LHC Masterclass: Become a Physicist for Day
The LHC Masterclass pairs high school students in grades 11 – 12 with Yale Physicists to explore actual physics analysis on real data collected at the Large Hadron Collider in Geneva, Switzerland. The event features lectures on particle and nuclear physics, hands-on coding experience, and a live video connection to the CERN control room with young scientists around the world.
Marsh Botanical Garden (MBG)
Sitting on eight acres, with impressive diversity of plant collections in six greenhouses and outdoor gardens, Marsh Botanical Garden (MBG) offers support for researchers, faculty, and students at Yale, as well as an informative and inspirational experience for visitors. MBG also hosts educational tours of collections and the monthly “Green Café.”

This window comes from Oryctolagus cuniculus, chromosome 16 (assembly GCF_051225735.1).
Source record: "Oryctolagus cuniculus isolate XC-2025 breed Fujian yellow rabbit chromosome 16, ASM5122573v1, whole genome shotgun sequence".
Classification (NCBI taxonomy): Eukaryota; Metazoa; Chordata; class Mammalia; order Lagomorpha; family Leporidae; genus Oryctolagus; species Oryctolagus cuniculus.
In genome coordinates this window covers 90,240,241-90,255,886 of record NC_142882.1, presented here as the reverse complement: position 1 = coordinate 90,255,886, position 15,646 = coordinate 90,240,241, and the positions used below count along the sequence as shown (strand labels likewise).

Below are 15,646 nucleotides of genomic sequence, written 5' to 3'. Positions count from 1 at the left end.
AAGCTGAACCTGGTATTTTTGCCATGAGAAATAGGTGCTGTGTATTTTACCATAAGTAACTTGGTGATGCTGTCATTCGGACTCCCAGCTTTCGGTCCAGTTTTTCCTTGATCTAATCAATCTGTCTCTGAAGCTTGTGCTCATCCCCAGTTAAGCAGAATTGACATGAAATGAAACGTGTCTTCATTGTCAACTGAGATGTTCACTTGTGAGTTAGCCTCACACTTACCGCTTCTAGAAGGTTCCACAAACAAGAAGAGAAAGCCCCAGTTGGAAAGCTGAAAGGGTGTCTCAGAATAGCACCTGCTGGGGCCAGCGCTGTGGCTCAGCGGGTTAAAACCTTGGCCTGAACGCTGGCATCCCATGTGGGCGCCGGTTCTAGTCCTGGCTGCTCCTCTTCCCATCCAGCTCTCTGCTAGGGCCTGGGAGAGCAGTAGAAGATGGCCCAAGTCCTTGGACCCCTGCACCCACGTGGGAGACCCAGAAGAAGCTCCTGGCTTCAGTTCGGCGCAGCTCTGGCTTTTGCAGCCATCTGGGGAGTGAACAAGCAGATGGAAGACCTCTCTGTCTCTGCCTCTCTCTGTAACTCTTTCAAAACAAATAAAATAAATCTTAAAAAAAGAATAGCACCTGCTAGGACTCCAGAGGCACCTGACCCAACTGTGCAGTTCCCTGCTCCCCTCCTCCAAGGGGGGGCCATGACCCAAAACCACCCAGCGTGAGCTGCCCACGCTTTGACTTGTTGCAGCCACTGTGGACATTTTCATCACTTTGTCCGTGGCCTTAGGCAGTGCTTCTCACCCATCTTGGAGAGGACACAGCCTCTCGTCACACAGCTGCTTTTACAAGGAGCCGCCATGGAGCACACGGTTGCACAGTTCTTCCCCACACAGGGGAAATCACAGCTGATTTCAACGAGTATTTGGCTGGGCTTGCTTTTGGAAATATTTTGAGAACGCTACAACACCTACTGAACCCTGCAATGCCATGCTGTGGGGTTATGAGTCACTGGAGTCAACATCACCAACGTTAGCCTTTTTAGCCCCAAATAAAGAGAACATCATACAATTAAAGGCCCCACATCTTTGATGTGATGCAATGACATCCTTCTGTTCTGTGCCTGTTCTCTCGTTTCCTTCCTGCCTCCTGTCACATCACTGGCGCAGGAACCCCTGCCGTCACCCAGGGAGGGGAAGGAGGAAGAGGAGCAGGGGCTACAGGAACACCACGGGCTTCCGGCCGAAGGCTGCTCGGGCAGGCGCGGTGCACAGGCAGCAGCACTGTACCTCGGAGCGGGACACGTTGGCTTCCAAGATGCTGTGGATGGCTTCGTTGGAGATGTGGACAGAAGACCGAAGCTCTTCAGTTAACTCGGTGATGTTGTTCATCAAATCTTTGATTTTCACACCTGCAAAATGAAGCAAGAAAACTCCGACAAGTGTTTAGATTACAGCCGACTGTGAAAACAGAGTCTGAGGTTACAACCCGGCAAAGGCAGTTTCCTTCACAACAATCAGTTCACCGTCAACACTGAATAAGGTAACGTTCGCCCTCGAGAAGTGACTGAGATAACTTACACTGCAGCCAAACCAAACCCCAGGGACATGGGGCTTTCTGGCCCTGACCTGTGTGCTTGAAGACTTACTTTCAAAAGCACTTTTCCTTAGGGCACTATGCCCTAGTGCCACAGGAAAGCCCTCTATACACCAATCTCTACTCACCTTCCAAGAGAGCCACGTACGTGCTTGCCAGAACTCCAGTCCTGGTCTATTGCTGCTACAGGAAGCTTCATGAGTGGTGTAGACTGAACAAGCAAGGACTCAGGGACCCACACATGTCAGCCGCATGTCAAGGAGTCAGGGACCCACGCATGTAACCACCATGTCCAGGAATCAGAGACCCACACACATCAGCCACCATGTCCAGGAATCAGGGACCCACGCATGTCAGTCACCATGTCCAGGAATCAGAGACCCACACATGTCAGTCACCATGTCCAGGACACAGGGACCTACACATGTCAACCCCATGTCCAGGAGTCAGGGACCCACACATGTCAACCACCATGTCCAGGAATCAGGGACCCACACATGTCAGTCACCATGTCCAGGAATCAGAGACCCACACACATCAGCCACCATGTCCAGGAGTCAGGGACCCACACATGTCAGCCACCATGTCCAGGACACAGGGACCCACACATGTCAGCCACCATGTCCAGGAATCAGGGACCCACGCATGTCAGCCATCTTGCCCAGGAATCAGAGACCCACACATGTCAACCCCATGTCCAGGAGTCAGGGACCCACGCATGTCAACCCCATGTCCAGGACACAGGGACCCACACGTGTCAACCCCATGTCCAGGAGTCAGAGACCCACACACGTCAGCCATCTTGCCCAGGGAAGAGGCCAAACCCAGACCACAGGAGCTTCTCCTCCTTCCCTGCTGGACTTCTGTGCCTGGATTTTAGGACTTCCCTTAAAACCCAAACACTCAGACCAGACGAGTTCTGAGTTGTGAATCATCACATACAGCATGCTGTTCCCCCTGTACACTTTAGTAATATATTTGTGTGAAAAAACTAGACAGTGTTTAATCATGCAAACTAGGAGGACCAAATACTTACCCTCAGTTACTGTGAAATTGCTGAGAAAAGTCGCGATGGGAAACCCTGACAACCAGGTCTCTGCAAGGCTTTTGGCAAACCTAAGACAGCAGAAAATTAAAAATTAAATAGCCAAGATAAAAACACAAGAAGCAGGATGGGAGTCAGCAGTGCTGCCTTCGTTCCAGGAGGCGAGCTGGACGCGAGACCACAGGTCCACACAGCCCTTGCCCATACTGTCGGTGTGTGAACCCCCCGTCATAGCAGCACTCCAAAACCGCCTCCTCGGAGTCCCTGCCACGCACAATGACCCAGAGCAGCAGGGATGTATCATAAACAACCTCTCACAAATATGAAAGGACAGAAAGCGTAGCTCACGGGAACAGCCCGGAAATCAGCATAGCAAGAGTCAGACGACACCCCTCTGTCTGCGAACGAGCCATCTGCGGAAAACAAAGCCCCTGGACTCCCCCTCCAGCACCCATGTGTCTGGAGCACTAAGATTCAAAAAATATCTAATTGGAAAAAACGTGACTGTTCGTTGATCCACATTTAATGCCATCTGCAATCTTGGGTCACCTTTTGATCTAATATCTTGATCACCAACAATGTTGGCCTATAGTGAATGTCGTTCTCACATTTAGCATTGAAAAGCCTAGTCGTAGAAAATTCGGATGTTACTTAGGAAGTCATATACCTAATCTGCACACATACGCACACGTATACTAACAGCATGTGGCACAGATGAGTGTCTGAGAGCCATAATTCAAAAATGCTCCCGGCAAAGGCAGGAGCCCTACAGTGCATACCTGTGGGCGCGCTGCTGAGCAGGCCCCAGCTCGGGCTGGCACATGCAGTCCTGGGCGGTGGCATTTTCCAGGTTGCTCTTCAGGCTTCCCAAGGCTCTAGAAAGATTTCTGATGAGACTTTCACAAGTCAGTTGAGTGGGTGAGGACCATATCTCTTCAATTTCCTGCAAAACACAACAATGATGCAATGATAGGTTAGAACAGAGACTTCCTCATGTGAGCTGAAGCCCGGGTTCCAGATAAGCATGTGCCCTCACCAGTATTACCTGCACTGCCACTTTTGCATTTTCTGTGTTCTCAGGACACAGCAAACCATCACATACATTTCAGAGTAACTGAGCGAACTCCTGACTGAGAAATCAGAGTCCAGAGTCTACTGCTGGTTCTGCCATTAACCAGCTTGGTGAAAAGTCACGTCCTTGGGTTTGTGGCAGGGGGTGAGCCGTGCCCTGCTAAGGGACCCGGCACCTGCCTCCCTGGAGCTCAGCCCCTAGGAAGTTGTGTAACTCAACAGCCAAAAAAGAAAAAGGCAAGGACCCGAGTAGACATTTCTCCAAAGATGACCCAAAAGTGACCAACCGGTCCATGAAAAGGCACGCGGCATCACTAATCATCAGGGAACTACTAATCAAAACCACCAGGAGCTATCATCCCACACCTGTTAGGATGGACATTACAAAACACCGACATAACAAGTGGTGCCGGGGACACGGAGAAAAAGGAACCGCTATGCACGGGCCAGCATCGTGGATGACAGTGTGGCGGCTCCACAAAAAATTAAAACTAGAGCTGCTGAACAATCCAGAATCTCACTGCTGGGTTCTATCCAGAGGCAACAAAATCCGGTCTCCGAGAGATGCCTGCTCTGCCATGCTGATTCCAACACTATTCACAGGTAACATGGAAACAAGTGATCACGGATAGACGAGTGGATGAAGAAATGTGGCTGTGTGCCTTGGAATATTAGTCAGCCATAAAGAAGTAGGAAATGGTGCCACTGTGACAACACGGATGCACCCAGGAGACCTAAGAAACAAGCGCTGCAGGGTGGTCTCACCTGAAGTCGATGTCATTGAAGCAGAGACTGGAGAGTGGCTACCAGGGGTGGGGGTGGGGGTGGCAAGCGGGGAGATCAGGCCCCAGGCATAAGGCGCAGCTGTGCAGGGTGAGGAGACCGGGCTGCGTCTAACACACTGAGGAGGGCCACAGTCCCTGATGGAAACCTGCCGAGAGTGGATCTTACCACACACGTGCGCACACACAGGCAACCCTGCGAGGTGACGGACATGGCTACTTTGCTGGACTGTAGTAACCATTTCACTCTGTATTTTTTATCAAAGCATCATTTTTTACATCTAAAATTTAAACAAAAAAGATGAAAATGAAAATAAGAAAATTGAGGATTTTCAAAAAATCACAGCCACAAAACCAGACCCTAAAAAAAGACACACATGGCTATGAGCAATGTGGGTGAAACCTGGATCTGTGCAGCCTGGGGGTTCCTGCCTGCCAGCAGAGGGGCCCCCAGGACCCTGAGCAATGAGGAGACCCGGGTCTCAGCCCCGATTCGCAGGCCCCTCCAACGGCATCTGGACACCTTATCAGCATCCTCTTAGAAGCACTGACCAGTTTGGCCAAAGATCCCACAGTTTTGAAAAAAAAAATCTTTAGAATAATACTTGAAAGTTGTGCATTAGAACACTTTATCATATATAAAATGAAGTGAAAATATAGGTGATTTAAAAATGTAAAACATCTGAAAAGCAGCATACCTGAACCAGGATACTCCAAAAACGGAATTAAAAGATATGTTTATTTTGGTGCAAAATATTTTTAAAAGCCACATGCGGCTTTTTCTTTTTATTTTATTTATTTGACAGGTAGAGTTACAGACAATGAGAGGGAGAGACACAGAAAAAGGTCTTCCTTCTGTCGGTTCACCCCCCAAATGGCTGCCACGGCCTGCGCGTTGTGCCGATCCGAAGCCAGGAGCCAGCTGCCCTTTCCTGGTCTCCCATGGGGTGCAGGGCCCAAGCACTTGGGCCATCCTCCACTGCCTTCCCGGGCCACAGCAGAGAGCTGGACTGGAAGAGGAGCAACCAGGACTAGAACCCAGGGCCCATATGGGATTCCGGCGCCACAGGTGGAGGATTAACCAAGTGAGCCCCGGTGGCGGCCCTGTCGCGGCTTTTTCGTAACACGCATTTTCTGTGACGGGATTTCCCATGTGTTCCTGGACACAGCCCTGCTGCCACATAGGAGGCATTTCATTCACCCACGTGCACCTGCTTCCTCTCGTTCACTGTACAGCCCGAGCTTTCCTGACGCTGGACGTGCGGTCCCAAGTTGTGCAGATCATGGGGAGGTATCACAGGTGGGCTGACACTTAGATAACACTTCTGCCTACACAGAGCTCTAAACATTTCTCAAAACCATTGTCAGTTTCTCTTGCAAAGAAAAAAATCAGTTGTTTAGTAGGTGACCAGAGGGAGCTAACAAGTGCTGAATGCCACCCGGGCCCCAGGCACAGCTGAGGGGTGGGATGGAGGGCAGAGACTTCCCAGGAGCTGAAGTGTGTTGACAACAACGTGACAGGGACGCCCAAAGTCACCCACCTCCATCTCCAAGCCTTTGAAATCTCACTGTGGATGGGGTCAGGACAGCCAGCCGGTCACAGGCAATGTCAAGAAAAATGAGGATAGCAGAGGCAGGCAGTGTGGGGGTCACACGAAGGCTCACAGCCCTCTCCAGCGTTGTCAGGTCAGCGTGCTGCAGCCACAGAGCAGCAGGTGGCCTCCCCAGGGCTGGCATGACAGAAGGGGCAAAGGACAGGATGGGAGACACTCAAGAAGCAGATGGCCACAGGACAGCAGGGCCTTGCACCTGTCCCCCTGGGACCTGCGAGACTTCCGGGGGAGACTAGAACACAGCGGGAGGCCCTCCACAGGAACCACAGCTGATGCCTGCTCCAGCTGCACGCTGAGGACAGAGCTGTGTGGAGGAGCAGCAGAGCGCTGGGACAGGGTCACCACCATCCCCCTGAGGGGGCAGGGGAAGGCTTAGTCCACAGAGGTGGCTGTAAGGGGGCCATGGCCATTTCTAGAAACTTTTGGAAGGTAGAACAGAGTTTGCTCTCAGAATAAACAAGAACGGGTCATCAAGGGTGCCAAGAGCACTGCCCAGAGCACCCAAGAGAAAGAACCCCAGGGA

Math Mornings is a series of lectures and demonstrations aimed at bringing the joy and variety of mathematics to students and their families. Speakers from Yale and elsewhere talk about aspects of mathematics that they find fascinating or useful. Students and families are invited to play math games and then attend engaging talks about mathematical concepts.
MATHCOUNTS outreach at Yale brings math programming to local students by having Yale students lead weekly after-school sessions. Yale coaches use applied and creative problems to inspire students to see math as an exciting and ever-present part of the world, to reinforce the topics that they are learning in school, and to prepare students for a district-wide competition in the spring.